Aid-in-Dying Laws and the Physician’s Duty to Inform

Guest Post: Mara Buchbinder Paper: Aid-in-dying laws and the physician’s duty to inform Why do so many people assume that any clinical communication about aid-in-dying (AID, also known as assisted suicide), where it is legal, ought to be patient-initiated? Physician participants in my ongoing study tend to assume that physicians should wait for patients to initiate […]

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Response to ‘A Matter of Life and Death: Controversy at the Interface Between Clinical and Legal Decision-Making in Prolonged Disorders of Consciousness’

Guest Post: Julian Sheather, British Medical Association Response to: A matter of life and death: controversy at the interface between clinical and legal decision-making in prolonged disorders of consciousness (also available as a blog summary) The law has to work in generalities. The prohibitions it imposes and the liberties it describes are set for all of […]

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How to Keep HIV Cure-Related Trials Ethical: The Benefit/Risk Ratio Challenge

Guest Post by Nir Eyal Re: Special Issue of the Journal of Medical Ethics on the ethics and challenges of an HIV cure For most patients with HIV who have access to antiretroviral treatment and use it properly, that treatment works well. But the holy grail of HIV research remains finding a cure. Sometimes that […]

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Chappell on Midwives and Regulation

Richard Yetter Chappell has drawn my attention to this – a blog post in which he bemoans the Nursing and Midwifery Council’s rules about indemnity insurance, and the effects that they’ll have on independent midwives.  (I’d never heard of independent midwives – but an IM – according to Independent Midwives UK – is “a fully […]

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The Importance of Disambiguating Questions about Consent and Refusal

Guest Post: Rob Lawlor Re: Cake or death? Ending confusions about asymmetries between consent and refusal Imagine you have an adolescent patient who is in need of life saving treatment. You offer him the treatment, assuming that he would consent, but he refuses. As he is not yet a competent adult, you decide to treat […]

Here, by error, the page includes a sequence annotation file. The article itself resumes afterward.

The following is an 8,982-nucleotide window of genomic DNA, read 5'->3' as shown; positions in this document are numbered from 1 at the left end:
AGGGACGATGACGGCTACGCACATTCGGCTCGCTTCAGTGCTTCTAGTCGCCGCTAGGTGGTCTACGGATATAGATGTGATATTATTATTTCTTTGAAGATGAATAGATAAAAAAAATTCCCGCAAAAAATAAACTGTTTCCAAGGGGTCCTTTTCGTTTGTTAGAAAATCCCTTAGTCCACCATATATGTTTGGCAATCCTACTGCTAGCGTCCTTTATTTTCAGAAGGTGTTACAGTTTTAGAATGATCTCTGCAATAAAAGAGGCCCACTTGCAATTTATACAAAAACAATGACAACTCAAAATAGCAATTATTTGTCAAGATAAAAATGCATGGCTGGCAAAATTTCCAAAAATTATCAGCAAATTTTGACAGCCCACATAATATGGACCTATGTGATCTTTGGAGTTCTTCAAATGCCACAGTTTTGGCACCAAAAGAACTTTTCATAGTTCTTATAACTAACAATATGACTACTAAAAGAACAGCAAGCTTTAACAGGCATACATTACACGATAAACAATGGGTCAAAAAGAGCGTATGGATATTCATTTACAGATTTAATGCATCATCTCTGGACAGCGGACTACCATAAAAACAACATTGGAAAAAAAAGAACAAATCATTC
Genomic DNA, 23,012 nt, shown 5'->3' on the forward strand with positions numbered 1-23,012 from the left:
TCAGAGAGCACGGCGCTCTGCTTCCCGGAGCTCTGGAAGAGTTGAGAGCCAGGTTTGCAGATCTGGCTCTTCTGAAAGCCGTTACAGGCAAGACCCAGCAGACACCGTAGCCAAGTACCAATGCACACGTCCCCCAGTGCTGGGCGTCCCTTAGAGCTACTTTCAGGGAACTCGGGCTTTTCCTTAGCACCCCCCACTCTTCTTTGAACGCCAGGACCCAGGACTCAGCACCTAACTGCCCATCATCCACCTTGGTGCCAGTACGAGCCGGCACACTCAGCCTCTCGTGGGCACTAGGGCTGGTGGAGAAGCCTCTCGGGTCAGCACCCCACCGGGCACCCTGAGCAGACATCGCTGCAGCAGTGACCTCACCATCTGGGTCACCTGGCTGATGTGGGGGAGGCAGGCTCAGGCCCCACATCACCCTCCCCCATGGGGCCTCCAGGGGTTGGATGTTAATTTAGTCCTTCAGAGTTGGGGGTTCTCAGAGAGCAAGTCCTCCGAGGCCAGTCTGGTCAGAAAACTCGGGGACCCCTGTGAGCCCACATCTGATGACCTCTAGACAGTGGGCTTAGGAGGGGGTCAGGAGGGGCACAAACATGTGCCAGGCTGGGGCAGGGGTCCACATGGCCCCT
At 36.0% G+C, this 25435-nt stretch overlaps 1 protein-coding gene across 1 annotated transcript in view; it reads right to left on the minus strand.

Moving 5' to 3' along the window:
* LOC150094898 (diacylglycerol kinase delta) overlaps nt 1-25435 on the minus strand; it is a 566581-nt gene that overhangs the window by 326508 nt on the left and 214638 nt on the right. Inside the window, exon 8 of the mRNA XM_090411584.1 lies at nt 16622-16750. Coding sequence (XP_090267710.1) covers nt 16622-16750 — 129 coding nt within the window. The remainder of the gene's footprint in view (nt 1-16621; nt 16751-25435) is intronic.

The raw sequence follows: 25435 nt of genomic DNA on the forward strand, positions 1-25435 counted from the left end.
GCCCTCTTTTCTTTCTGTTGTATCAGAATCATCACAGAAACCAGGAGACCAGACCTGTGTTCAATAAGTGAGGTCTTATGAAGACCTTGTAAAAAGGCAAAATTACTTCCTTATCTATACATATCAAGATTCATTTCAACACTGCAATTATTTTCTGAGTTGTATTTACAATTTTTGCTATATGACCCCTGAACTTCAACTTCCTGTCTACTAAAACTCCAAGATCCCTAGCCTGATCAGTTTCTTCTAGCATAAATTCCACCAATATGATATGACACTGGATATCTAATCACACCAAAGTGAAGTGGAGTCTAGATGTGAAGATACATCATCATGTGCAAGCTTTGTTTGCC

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A Matter of Life and Death

Guest Post by Professor Lynn Turner-Stokes Re: A matter of life and death – controversy at the interface between clinical and legal decision-making in prolonged disorders of consciousness In an article published in the JME, I highlight the confusion that exists amongst many clinicians, lawyers and members of the public about decisions with withdraw life-sustaining treatments […]

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A Hot Take on a Cold Body

It’s good to see Nils’ post about the recent UK cryonics ruling getting shared around quite a bit – so it should.  I thought I’d throw in my own voice, too. About 18 months ago, Imogen Jones and I wrote a paper musing on some of the ethical and legal dimensions of Christopher Priest’s The Prestige. […]

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Victims, Vectors and Villains? Are Those Who Opt Out of Vaccination Morally Responsible for the Deaths of Others?

Guest Post by Euzebiusz Jamrozik, Toby Handfield, Michael J Selgelid Re: Victims, vectors and villains: are those who opt out of vaccination morally responsible for the deaths of others? Who is responsible for the harms caused by an outbreak for vaccine preventable disease? Are those who opt out of vaccination and transmit disease responsible for the resultant harms […]

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We’re all Gonna Die… Eventually

It might just be a product of the turnover of people with whom I have much professional contact, but I’ve not heard as much about human enhancement in the past couple of years as I had in, say, 2010.  In particular, there seems to be less being said about radical life extension.  Remember Aubrey de […]

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